If you are left to handle affairs, you should handle them wisely. Using a site like Avvo is a good start, because you can get some useful information. That is commendable, but a wise person does not do what they don't know how to do.
How does your mother "own" the house? By original deed, certificate of transfer or mere survivorship? You cannot "add" a name to a survivorship deed. She can do a "transfer on death" deed, but TOD transactions are tricky. So are powers of attorney. And if you make a mistake that results in a title company being unwilling to insure title to the house when you go to sell it, you'll have a much more expensive mess than paying a lawyer to make sure your mother's health care directives, Will and any other dispositive documents are done properly.
There will be expenses when your mother dies: Funeral, medical bills, taxes (including property taxes), miscellaneous things. Who is going to pay those? If the house passes by TOD deed to the siblings and there isn't enough money to pay everything else, where will that money come from? Are your siblings in position to chip and and help? If the house passes directly to the siblings and the house is sold, will they let you deduct the expenses? Or will they spend all their share? Many well-meaning Executors have gotten stuck holding the bag when siblings fail to hold up their end of the bargain.
The house gets a full step-up in tax basis at your mother's death, so there will be no capital gains tax if it is sold for an amount equal to or less than its "date of death" value (which must be properly determined and defined when she dies).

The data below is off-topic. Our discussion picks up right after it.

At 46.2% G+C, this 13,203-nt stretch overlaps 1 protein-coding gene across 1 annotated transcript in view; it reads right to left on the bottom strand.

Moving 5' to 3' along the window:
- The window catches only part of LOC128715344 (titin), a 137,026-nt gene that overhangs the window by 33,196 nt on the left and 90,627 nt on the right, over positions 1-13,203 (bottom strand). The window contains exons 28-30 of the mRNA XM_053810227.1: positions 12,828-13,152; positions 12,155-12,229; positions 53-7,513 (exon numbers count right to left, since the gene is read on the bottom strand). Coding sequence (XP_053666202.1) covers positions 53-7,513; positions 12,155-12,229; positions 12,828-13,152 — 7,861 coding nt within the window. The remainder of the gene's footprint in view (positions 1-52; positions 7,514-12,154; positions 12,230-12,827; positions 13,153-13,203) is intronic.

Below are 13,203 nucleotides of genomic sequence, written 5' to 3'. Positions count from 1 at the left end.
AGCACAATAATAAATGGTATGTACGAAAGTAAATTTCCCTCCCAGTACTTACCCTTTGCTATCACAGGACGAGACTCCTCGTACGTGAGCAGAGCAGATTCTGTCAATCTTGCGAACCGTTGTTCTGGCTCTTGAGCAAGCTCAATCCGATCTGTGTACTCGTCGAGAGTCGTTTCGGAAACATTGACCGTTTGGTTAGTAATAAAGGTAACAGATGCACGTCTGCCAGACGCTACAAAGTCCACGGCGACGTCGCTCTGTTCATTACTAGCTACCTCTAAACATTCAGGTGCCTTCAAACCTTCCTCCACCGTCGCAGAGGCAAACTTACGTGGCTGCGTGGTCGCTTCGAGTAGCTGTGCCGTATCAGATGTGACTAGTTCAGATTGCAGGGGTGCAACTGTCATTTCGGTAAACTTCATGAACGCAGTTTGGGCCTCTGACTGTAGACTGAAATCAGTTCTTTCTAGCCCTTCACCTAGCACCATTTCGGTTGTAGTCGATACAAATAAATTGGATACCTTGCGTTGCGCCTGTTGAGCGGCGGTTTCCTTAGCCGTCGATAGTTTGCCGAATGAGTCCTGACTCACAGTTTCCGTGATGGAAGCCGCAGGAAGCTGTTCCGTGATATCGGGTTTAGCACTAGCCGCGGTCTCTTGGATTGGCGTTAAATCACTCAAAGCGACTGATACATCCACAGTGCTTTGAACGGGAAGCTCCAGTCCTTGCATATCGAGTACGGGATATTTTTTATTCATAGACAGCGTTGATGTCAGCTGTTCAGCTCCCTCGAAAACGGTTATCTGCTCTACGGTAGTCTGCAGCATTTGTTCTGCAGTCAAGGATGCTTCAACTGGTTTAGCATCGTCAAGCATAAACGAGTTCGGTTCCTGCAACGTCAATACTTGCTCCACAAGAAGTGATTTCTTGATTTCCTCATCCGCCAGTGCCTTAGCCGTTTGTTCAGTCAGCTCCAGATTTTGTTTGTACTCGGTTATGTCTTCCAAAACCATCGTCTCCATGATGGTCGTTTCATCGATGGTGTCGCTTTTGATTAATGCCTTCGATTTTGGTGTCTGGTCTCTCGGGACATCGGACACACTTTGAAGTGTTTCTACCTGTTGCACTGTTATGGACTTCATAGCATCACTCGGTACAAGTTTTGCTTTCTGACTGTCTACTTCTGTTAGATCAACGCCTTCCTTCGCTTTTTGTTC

You need a face-to-face meeting with a knowledgeable probate or elder care expert in your area.
Mr. Huddleston is an Ohio-Certified Specialist in Estate Planning, Trust & Probate Law, with offices in Columbus and Dayton, serving client families and private business owners throughout Ohio. He may be contacted directly by phone toll-free at 888.488.7878 or by email CLH@HUDDLAW.COM. Mr. Huddleston responds to Avvo questions as a public service to help educate and provide general guidance to questioners, but his responses are not legal advice and do not create an attorney-client relationship.
You are approaching the issue in the wrong way. Also, there is more to the planning your Mom needs to do than just considering handling the home. You are not in a DIY situation. It is well worth the expense (in the long run you wi save, not spend money) to consult with an estate planning attorney.
I agree with my colleague. This is definitely NOT a case where you should be trying to do it yourself. At least talk to someone - there are a lot of facts missing here.
The information provided here is general in nature and is not to be considered legal advice. No attorney-client relationship is intended nor created. As an Ohio attorney not licensed in any other jurisdiction, any information provided here is solely based on Ohio law and general legal principals. The information provided here should not be put into practice without specifically consulting an attorney in your jurisdiction. Do not proceed without first discussing this matter with your own local attorney.